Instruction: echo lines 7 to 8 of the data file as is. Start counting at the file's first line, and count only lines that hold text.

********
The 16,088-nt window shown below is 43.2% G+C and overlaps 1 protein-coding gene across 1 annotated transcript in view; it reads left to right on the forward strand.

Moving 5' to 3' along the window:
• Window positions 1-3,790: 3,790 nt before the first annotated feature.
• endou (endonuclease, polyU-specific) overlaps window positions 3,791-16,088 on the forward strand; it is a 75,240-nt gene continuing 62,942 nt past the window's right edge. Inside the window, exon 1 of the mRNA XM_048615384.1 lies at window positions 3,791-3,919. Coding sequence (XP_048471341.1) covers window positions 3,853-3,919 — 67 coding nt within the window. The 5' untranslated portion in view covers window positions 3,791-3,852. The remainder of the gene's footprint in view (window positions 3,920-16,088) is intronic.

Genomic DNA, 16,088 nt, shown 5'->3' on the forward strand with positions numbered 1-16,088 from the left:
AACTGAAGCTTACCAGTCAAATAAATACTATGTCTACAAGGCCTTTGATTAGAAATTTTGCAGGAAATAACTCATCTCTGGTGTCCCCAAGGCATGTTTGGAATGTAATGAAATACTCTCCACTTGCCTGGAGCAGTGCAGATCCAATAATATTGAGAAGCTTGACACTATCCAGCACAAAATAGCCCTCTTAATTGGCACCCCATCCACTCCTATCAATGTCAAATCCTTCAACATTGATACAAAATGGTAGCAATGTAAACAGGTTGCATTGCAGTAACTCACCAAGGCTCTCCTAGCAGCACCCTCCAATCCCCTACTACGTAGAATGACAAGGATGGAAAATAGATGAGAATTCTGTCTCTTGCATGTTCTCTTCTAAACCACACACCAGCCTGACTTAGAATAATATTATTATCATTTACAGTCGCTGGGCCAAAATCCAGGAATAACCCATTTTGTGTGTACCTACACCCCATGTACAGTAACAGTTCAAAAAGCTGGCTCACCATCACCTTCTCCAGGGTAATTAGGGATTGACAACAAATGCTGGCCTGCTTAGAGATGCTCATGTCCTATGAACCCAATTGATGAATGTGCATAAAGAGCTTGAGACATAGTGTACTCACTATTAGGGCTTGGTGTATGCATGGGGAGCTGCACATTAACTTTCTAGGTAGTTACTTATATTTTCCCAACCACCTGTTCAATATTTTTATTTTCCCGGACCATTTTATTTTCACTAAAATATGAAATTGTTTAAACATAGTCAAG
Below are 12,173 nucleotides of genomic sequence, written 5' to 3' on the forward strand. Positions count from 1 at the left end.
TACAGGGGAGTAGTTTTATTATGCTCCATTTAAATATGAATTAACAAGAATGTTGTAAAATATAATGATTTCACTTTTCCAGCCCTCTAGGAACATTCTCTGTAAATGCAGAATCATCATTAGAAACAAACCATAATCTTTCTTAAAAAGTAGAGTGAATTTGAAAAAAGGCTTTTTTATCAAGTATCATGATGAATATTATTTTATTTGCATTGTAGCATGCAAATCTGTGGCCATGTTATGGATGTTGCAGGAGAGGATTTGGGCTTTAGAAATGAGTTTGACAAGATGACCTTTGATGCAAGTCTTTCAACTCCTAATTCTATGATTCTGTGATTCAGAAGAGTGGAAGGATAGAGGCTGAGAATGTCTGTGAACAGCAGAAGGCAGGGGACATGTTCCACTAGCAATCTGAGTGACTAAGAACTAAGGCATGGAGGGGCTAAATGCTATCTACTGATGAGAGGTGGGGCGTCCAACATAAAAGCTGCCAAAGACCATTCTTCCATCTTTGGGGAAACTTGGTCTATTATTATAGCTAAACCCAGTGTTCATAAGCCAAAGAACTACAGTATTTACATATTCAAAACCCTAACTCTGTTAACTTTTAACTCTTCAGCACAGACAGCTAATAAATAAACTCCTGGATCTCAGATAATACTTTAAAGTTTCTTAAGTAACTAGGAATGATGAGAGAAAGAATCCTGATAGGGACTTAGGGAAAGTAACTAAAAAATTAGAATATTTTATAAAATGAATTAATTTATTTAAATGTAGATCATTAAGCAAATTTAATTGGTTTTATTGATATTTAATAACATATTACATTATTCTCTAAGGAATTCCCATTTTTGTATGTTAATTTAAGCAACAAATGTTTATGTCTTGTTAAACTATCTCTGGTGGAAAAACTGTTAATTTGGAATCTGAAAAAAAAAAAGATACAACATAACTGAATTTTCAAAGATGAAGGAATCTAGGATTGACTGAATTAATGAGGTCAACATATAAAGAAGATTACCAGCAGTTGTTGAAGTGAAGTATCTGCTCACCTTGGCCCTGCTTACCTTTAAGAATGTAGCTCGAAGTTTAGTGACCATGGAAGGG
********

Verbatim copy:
Below are 12,173 nucleotides of genomic sequence, written 5' to 3' on the forward strand. Positions count from 1 at the left end.
TACAGGGGAGTAGTTTTATTATGCTCCATTTAAATATGAATTAACAAGAATGTTGTAAAATATAATGATTTCACTTTTCCAGCCCTCTAGGAACATTCTCTGTAAATGCAGAATCATCATTAGAAACAAACCATAATCTTTCTTAAAAAGTAGAGTGAATTTGAAAAAAGGCTTTTTTATCAAGTATCATGATGAATATTATTTTATTTGCATTGTAGCATGCAAATCTGTGGCCATGTTATGGATGTTGCAGGAGAGGATTTGGGCTTTAGAAATGAGTTTGACAAGATGACCTTTGATGCAAGTCTTTCAACTCCTAATTCTATGATTCTGTGATTCAGAAGAGTGGAAGGATAGAGGCTGAGAATGTCTGTGAACAGCAGAAGGCAGGGGACATGTTCCACTAGCAATCTGAGTGACTAAGAACTAAGGCATGGAGGGGCTAAATGCTATCTACTGATGAGAGGTGGGGCGTCCAACATAAAAGCTGCCAAAGACCATTCTTCCATCTTTGGGGAAACTTGGTCTATTATTATAGCTAAACCCAGTGTTCATAAGCCAAAGAACTACAGTATTTACATATTCAAAACCCTAACTCTGTTAACTTTTAACTCTTCAGCACAGACAGCTAATAAATAAACTCCTGGATCTCAGATAATACTTTAAAGTTTCTTAAGTAACTAGGAATGATGAGAGAAAGAATCCTGATAGGGACTTAGGGAAAGTAACTAAAAAATTAGAATATTTTATAAAATGAATTAATTTATTTAAATGTAGATCATTAAGCAAATTTAATTGGTTTTATTGATATTTAATAACATATTACATTATTCTCTAAGGAATTCCCATTTTTGTATGTTAATTTAAGCAACAAATGTTTATGTCTTGTTAAACTATCTCTGGTGGAAAAACTGTTAATTTGGAATCTGAAAAAAAAAAAGATACAACATAACTGAATTTTCAAAGATGAAGGAATCTAGGATTGACTGAATTAATGAGGTCAACATATAAAGAAGATTACCAGCAGTTGTTGAAGTGAAGTATCTGCTCACCTTGGCCCTGCTTACCTTTAAGAATGTAGCTCGAAGTTTAGTGACCATGGAAGGG